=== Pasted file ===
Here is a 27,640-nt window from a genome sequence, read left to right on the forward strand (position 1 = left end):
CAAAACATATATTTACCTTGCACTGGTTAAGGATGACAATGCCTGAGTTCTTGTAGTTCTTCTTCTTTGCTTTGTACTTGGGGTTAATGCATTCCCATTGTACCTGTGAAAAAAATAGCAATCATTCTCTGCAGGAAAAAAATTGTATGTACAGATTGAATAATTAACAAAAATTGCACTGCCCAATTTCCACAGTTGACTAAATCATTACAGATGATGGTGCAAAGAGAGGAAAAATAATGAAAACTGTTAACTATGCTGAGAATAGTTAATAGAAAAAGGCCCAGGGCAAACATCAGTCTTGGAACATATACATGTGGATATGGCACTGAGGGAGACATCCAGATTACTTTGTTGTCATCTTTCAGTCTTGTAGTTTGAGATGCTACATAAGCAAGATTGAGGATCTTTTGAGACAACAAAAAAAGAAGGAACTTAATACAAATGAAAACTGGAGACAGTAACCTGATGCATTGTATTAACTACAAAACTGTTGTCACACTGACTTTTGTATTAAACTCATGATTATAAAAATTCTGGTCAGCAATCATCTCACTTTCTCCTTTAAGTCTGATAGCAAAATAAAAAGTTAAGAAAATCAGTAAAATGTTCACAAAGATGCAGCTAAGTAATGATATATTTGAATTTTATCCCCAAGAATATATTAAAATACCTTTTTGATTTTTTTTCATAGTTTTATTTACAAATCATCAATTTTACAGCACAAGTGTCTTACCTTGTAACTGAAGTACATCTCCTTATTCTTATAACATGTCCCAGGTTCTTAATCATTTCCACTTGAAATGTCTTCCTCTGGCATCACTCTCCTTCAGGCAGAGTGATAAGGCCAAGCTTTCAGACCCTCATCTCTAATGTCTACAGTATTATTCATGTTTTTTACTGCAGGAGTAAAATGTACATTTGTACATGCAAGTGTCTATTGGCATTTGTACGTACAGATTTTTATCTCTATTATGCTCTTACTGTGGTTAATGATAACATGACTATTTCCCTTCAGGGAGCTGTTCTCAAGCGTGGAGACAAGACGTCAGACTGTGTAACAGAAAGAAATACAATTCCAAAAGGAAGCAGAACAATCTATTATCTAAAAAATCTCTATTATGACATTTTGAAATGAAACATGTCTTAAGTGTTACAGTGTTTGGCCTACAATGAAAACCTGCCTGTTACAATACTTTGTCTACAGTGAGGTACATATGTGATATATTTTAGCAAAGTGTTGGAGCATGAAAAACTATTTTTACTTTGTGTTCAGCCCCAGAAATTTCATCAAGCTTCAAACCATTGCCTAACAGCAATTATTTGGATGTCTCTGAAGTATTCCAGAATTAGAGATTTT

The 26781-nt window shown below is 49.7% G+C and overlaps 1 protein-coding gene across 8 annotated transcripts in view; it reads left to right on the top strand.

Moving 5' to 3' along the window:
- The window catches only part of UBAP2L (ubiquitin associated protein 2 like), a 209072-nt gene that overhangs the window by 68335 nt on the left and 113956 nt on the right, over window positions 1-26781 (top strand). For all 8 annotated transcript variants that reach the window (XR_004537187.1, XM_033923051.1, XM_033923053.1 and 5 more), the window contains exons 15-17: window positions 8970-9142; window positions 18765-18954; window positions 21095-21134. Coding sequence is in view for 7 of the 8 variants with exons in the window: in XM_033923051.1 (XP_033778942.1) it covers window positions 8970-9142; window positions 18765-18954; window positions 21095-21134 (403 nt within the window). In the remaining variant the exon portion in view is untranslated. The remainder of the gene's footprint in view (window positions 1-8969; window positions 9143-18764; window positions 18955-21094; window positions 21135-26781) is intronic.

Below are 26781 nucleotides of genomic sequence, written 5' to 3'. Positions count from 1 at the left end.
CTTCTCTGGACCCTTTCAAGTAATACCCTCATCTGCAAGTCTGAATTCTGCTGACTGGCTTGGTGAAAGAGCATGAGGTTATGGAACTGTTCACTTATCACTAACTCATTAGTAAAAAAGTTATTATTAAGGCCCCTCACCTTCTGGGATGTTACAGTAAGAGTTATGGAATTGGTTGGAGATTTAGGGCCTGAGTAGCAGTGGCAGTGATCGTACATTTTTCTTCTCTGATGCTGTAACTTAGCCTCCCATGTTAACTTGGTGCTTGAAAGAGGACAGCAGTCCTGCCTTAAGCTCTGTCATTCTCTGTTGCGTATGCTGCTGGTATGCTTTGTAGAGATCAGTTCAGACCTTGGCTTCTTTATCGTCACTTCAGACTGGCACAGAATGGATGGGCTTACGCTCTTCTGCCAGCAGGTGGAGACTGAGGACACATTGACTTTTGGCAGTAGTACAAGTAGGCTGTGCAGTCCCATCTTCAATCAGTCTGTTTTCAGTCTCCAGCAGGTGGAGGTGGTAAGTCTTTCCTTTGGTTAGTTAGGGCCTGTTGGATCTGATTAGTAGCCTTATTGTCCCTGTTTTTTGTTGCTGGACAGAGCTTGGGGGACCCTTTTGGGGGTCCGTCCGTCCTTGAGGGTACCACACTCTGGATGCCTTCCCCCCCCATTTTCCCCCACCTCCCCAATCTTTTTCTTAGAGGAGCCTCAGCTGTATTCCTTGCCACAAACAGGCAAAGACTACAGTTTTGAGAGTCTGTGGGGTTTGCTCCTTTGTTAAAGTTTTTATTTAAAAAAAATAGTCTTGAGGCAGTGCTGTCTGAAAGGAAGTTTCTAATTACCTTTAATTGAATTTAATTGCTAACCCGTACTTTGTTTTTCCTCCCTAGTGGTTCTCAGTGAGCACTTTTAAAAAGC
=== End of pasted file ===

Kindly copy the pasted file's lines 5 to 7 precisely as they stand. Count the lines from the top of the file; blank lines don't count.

- The window catches only part of UBAP2L (ubiquitin associated protein 2 like), a 209072-nt gene that overhangs the window by 68335 nt on the left and 113956 nt on the right, over window positions 1-26781 (top strand). For all 8 annotated transcript variants that reach the window (XR_004537187.1, XM_033923051.1, XM_033923053.1 and 5 more), the window contains exons 15-17: window positions 8970-9142; window positions 18765-18954; window positions 21095-21134. Coding sequence is in view for 7 of the 8 variants with exons in the window: in XM_033923051.1 (XP_033778942.1) it covers window positions 8970-9142; window positions 18765-18954; window positions 21095-21134 (403 nt within the window). In the remaining variant the exon portion in view is untranslated. The remainder of the gene's footprint in view (window positions 1-8969; window positions 9143-18764; window positions 18955-21094; window positions 21135-26781) is intronic.

Below are 26781 nucleotides of genomic sequence, written 5' to 3'. Positions count from 1 at the left end.
CTTCTCTGGACCCTTTCAAGTAATACCCTCATCTGCAAGTCTGAATTCTGCTGACTGGCTTGGTGAAAGAGCATGAGGTTATGGAACTGTTCACTTATCACTAACTCATTAGTAAAAAAGTTATTATTAAGGCCCCTCACCTTCTGGGATGTTACAGTAAGAGTTATGGAATTGGTTGGAGATTTAGGGCCTGAGTAGCAGTGGCAGTGATCGTACATTTTTCTTCTCTGATGCTGTAACTTAGCCTCCCATGTTAACTTGGTGCTTGAAAGAGGACAGCAGTCCTGCCTTAAGCTCTGTCATTCTCTGTTGCGTATGCTGCTGGTATGCTTTGTAGAGATCAGTTCAGACCTTGGCTTCTTTATCGTCACTTCAGACTGGCACAGAATGGATGGGCTTACGCTCTTCTGCCAGCAGGTGGAGACTGAGGACACATTGACTTTTGGCAGTAGTACAAGTAGGCTGTGCAGTCCCATCTTCAATCAGTCTGTTTTCAGTCTCCAGCAGGTGGAGGTGGTAAGTCTTTCCTTTGGTTAGTTAGGGCCTGTTGGATCTGATTAGTAGCCTTATTGTCCCTGTTTTTTGTTGCTGGACAGAGCTTGGGGGACCCTTTTGGGGGTCCGTCCGTCCTTGAGGGTACCACACTCTGGATGCCTTCCCCCCCCATTTTCCCCCACCTCCCCAATCTTTTTCTTAGAGGAGCCTCAGCTGTATTCCTTGCCACAAACAGGCAAAGACTACAGTTTTGAGAGTCTGTGGGGTTTGCTCCTTTGTTAAAGTTTTTATTTAAAAAAAATAGTCTTGAGGCAGTGCTGTCTGAAAGGAAGTTTCTAATTACCTTTAATTGAATTTAATTGCTAACCCGTACTTTGTTTTTCCTCCCTAGTGGTTCTCAGTGAGCACTTTTAAAAAGC